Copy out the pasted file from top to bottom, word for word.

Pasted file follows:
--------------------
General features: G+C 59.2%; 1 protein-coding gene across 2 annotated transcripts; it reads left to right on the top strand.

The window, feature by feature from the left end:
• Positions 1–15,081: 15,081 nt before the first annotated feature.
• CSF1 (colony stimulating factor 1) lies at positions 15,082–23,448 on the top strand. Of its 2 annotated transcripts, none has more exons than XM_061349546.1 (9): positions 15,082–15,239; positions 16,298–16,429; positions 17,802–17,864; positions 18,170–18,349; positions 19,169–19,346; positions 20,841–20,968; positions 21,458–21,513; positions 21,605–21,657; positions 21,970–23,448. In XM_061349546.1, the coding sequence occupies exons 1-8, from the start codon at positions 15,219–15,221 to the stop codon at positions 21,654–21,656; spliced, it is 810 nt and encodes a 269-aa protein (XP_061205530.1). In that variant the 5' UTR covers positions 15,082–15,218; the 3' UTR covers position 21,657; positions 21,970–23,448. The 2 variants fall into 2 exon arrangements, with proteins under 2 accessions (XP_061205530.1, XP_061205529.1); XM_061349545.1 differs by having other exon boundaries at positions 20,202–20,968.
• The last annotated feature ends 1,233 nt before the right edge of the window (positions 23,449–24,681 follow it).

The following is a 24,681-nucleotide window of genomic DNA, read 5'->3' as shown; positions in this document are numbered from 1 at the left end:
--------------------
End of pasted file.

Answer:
General features: G+C 59.2%; 1 protein-coding gene across 2 annotated transcripts; it reads left to right on the top strand.

The window, feature by feature from the left end:
• Positions 1–15,081: 15,081 nt before the first annotated feature.
• CSF1 (colony stimulating factor 1) lies at positions 15,082–23,448 on the top strand. Of its 2 annotated transcripts, none has more exons than XM_061349546.1 (9): positions 15,082–15,239; positions 16,298–16,429; positions 17,802–17,864; positions 18,170–18,349; positions 19,169–19,346; positions 20,841–20,968; positions 21,458–21,513; positions 21,605–21,657; positions 21,970–23,448. In XM_061349546.1, the coding sequence occupies exons 1-8, from the start codon at positions 15,219–15,221 to the stop codon at positions 21,654–21,656; spliced, it is 810 nt and encodes a 269-aa protein (XP_061205530.1). In that variant the 5' UTR covers positions 15,082–15,218; the 3' UTR covers position 21,657; positions 21,970–23,448. The 2 variants fall into 2 exon arrangements, with proteins under 2 accessions (XP_061205530.1, XP_061205529.1); XM_061349545.1 differs by having other exon boundaries at positions 20,202–20,968.
• The last annotated feature ends 1,233 nt before the right edge of the window (positions 23,449–24,681 follow it).

The following is a 24,681-nucleotide window of genomic DNA, read 5'->3' as shown; positions in this document are numbered from 1 at the left end: